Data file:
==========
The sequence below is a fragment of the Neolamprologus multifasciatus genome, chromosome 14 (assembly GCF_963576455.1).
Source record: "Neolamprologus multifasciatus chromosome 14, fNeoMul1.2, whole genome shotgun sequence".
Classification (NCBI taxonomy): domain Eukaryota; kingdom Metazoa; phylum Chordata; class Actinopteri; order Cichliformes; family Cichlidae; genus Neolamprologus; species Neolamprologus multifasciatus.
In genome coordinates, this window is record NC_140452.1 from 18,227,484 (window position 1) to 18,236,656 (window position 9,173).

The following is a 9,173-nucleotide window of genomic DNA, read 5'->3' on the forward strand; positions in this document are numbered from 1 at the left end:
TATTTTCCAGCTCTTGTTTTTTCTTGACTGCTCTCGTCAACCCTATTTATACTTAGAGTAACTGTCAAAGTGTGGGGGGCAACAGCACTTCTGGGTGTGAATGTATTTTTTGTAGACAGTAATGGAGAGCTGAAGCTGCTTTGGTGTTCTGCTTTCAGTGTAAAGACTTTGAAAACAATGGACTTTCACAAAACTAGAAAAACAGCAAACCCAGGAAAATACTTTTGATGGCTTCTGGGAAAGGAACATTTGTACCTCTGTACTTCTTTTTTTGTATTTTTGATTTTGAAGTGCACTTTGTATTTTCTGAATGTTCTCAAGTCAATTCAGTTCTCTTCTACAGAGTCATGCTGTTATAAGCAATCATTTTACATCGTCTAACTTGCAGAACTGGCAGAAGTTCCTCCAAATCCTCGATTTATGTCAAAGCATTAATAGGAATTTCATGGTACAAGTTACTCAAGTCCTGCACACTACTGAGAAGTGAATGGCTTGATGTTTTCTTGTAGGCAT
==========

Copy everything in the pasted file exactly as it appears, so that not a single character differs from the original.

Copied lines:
The sequence below is a fragment of the Neolamprologus multifasciatus genome, chromosome 14 (assembly GCF_963576455.1).
Source record: "Neolamprologus multifasciatus chromosome 14, fNeoMul1.2, whole genome shotgun sequence".
Classification (NCBI taxonomy): domain Eukaryota; kingdom Metazoa; phylum Chordata; class Actinopteri; order Cichliformes; family Cichlidae; genus Neolamprologus; species Neolamprologus multifasciatus.
In genome coordinates, this window is record NC_140452.1 from 18,227,484 (window position 1) to 18,236,656 (window position 9,173).

The following is a 9,173-nucleotide window of genomic DNA, read 5'->3' on the forward strand; positions in this document are numbered from 1 at the left end:
TATTTTCCAGCTCTTGTTTTTTCTTGACTGCTCTCGTCAACCCTATTTATACTTAGAGTAACTGTCAAAGTGTGGGGGGCAACAGCACTTCTGGGTGTGAATGTATTTTTTGTAGACAGTAATGGAGAGCTGAAGCTGCTTTGGTGTTCTGCTTTCAGTGTAAAGACTTTGAAAACAATGGACTTTCACAAAACTAGAAAAACAGCAAACCCAGGAAAATACTTTTGATGGCTTCTGGGAAAGGAACATTTGTACCTCTGTACTTCTTTTTTTGTATTTTTGATTTTGAAGTGCACTTTGTATTTTCTGAATGTTCTCAAGTCAATTCAGTTCTCTTCTACAGAGTCATGCTGTTATAAGCAATCATTTTACATCGTCTAACTTGCAGAACTGGCAGAAGTTCCTCCAAATCCTCGATTTATGTCAAAGCATTAATAGGAATTTCATGGTACAAGTTACTCAAGTCCTGCACACTACTGAGAAGTGAATGGCTTGATGTTTTCTTGTAGGCAT